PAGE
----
By contrast, down south, libel law has been a point of more directed political agitation for some time, and formed part of the Labour, Liberal Democrat and Tory manifestos in the 2010 Westminster General Election. Calls for reform were encouraged by controversial cases, including the British Chiropractic Association’s extended libel litigation against Simon Singh, who criticised their activities in a Guardian column. The litigation took two years. For would-be libel reformers, a major spur to their endeavours have been concerns about free speech and the way in which libel law has been manipulated by powerful interests. While theoretically universal, there to protect the reputations of all persons against malicious falsehood, the expense associated with resorting to the law of libel primarily protects those with wealth enough to retain lawyers. Yet much of this zealous, reforming advocacy talks about chimerical concepts - “British courts”, “UK law”, “our law” - which gives the impression that we currently have a uniform law of defamation in this country. Which of course, we don’t.
So what might we be overlooking? While in Scotland we’ve got almost no libel reform pressure to speak of, in Westminster, the coalition have finally introduced a draft Defamation Bill to curb the vigorous jurisdiction of England’s libel courts. In Scots law, defamation is defined as anything which “tends to lower the pursuer in the estimation of right thinking members of society generally”. The question a court must ask itself is: “Would a reasonable man [sic], reading the publication complained of, discover in it matter defamatory to the pursuer?” In England and Wales, by contrast, the Westminster government wishes to qualify this test. Assuming that the critical section of the draft Bill passes through parliament unaltered, in future, a statement will not be “defamatory unless its publication has caused or is likely to cause serious harm to the reputation of the claimant”.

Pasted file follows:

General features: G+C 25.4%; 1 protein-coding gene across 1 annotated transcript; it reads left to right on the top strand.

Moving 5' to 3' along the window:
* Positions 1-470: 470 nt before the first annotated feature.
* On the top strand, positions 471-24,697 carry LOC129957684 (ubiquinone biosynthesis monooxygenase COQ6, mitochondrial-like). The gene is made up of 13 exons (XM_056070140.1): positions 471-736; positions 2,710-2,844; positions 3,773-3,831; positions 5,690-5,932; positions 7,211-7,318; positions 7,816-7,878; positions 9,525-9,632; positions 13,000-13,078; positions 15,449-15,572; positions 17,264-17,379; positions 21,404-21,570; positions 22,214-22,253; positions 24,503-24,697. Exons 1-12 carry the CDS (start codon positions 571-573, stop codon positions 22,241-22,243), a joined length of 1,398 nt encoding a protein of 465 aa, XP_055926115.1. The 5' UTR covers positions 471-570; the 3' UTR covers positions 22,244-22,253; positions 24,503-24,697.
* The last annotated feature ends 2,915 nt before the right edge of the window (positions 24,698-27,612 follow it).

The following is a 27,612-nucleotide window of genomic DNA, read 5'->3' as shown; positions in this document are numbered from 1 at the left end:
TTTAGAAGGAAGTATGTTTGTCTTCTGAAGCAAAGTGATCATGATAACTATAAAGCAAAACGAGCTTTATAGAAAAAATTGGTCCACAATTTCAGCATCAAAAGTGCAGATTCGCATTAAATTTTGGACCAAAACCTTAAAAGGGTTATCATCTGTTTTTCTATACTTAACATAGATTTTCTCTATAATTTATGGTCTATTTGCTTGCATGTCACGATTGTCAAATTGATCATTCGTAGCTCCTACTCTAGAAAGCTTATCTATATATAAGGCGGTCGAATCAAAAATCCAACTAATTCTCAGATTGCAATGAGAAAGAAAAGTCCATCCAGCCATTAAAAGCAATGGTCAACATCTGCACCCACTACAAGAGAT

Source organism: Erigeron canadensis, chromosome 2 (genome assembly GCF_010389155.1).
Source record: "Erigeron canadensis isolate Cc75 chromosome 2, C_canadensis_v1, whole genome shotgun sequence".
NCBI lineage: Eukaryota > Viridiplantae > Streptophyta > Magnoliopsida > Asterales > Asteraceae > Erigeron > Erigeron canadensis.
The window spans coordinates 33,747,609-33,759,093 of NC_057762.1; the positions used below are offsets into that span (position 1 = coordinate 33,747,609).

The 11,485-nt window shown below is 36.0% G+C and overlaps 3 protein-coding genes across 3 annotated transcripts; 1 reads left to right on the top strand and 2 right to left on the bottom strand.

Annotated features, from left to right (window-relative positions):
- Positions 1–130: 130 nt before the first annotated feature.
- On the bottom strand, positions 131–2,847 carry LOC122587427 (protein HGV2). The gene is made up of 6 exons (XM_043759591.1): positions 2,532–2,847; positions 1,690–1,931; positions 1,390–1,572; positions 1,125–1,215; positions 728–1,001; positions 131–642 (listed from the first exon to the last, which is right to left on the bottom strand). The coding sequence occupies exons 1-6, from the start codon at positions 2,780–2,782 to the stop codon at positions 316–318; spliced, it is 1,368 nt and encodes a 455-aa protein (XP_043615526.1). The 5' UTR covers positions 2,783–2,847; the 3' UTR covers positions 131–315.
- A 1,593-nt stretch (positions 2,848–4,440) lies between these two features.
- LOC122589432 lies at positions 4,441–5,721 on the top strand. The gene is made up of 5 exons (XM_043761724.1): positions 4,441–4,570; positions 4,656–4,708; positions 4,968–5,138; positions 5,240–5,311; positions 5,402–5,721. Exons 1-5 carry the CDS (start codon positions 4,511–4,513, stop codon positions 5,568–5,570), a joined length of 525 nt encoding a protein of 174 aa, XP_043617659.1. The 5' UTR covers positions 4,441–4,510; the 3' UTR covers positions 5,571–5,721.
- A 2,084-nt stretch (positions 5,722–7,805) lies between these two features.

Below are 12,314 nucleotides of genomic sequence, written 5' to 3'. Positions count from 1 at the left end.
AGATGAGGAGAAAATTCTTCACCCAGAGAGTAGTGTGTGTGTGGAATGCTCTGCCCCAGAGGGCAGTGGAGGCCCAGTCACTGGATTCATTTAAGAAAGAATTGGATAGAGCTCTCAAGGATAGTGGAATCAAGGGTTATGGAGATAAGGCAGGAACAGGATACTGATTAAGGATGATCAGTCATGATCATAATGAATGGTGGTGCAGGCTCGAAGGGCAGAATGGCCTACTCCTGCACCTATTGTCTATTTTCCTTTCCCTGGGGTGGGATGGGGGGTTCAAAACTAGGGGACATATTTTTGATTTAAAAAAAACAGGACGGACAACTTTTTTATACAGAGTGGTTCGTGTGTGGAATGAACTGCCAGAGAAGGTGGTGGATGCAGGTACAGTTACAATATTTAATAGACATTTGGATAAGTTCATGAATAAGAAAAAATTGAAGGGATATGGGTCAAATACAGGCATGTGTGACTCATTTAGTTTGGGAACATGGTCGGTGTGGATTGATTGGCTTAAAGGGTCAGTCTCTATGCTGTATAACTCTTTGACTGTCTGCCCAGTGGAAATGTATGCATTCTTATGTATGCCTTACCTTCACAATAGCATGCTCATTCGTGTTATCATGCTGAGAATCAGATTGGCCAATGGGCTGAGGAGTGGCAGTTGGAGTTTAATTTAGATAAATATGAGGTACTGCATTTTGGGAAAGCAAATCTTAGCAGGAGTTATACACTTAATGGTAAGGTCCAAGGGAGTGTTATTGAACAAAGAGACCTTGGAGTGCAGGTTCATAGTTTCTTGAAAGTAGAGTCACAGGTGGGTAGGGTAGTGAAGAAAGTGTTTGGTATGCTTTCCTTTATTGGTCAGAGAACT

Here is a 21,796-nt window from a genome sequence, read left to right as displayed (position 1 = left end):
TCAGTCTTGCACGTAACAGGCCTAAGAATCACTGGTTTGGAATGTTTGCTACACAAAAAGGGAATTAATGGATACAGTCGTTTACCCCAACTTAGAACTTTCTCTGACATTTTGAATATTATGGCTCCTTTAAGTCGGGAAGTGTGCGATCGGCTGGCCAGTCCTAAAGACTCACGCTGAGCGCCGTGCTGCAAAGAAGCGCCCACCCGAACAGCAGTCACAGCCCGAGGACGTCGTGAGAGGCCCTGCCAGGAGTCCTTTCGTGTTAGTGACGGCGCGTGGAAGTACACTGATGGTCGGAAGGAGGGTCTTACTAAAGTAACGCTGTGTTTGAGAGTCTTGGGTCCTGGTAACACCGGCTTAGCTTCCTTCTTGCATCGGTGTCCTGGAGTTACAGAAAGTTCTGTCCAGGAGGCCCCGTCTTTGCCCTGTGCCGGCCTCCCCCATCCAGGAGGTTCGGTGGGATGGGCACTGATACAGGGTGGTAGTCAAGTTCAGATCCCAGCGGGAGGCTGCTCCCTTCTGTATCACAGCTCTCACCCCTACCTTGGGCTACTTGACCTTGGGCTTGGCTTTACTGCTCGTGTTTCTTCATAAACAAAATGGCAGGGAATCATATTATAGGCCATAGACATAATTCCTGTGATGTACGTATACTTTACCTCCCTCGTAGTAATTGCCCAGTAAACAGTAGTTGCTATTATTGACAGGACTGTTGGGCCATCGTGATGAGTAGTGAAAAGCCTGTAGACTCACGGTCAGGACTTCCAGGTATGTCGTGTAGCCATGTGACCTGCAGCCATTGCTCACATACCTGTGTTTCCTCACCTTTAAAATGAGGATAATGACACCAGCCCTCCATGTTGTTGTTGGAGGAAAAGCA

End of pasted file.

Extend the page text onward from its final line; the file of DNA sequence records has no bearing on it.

It should be obvious that this will be a theoretically much more stringent test for the English litigant to overcome than a Scottish pursuer pursuing a defamation action will have to satisfy. The draft Bill also proposes to amend the defences available to English defendants, including specific protections for “operators of websites” which host defamatory comments, and attaching privilege to peer-reviewed statements in scientific or academic journals. No reforms are currently envisaged for the Scots law of defamation, and the coalition government’s Bill currently extends to England and Wales only. I’m conscious that we get into very tricky terrain here, with thorny legal questions raised about where websites are hosted, which courts have or should have jurisdiction, or whether damages are calculated in Scots law will encourage or deter litigious jaunts north of the border, if this Bill passes.
I’m no practitioner in this field, and currently ill-qualified to take an informed view on the likelihood one way or the other. It may well be that Scottish courts will be able, by deploying a range of techniques, to protect themselves from an influx of opportunistic litigants, keen to avail themselves of our soon-to-be less stringent rules on what is or is not defamation of a person’s reputation. However, as the Sunday Herald’s legally canny publication of a certain “unidentified” footballer’s phizog on its front page ought to remind us, it is generally very unwise to forget that the UK doesn’t have one legal system, but several. Neglect the impact they may have on one another at your peril.